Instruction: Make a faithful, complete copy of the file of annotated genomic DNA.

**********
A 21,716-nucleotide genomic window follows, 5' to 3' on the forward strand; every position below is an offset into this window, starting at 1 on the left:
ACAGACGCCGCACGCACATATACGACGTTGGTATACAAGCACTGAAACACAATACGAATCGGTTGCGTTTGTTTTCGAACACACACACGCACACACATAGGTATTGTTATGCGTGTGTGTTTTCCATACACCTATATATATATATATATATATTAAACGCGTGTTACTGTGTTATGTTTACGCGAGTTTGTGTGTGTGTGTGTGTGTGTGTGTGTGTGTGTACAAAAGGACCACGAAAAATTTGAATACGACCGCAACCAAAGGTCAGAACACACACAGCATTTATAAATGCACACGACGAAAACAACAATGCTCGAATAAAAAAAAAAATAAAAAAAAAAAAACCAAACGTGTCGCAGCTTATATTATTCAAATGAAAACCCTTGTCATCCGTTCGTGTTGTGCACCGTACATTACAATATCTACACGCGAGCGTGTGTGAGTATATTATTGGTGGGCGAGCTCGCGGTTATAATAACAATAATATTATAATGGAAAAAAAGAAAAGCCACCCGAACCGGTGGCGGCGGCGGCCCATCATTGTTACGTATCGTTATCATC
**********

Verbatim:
A 21,716-nucleotide genomic window follows, 5' to 3' on the forward strand; every position below is an offset into this window, starting at 1 on the left:
ACAGACGCCGCACGCACATATACGACGTTGGTATACAAGCACTGAAACACAATACGAATCGGTTGCGTTTGTTTTCGAACACACACACGCACACACATAGGTATTGTTATGCGTGTGTGTTTTCCATACACCTATATATATATATATATATATTAAACGCGTGTTACTGTGTTATGTTTACGCGAGTTTGTGTGTGTGTGTGTGTGTGTGTGTGTGTGTGTACAAAAGGACCACGAAAAATTTGAATACGACCGCAACCAAAGGTCAGAACACACACAGCATTTATAAATGCACACGACGAAAACAACAATGCTCGAATAAAAAAAAAAATAAAAAAAAAAAAACCAAACGTGTCGCAGCTTATATTATTCAAATGAAAACCCTTGTCATCCGTTCGTGTTGTGCACCGTACATTACAATATCTACACGCGAGCGTGTGTGAGTATATTATTGGTGGGCGAGCTCGCGGTTATAATAACAATAATATTATAATGGAAAAAAAGAAAAGCCACCCGAACCGGTGGCGGCGGCGGCCCATCATTGTTACGTATCGTTATCATC